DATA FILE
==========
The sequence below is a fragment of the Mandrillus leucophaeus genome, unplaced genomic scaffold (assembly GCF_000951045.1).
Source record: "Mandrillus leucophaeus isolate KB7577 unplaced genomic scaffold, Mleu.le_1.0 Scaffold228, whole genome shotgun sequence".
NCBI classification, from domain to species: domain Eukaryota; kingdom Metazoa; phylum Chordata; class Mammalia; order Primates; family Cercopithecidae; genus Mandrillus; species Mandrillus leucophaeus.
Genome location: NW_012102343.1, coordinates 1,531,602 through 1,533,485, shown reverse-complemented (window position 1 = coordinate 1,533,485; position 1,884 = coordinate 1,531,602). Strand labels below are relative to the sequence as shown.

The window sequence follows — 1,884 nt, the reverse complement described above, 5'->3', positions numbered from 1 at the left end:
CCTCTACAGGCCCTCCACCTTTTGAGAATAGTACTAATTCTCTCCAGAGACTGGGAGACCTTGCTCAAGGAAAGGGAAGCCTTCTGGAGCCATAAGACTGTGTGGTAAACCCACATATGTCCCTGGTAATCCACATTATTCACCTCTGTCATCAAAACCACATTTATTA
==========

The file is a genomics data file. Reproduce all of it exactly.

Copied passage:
The sequence below is a fragment of the Mandrillus leucophaeus genome, unplaced genomic scaffold (assembly GCF_000951045.1).
Source record: "Mandrillus leucophaeus isolate KB7577 unplaced genomic scaffold, Mleu.le_1.0 Scaffold228, whole genome shotgun sequence".
NCBI classification, from domain to species: domain Eukaryota; kingdom Metazoa; phylum Chordata; class Mammalia; order Primates; family Cercopithecidae; genus Mandrillus; species Mandrillus leucophaeus.
Genome location: NW_012102343.1, coordinates 1,531,602 through 1,533,485, shown reverse-complemented (window position 1 = coordinate 1,533,485; position 1,884 = coordinate 1,531,602). Strand labels below are relative to the sequence as shown.

The window sequence follows — 1,884 nt, the reverse complement described above, 5'->3', positions numbered from 1 at the left end:
CCTCTACAGGCCCTCCACCTTTTGAGAATAGTACTAATTCTCTCCAGAGACTGGGAGACCTTGCTCAAGGAAAGGGAAGCCTTCTGGAGCCATAAGACTGTGTGGTAAACCCACATATGTCCCTGGTAATCCACATTATTCACCTCTGTCATCAAAACCACATTTATTA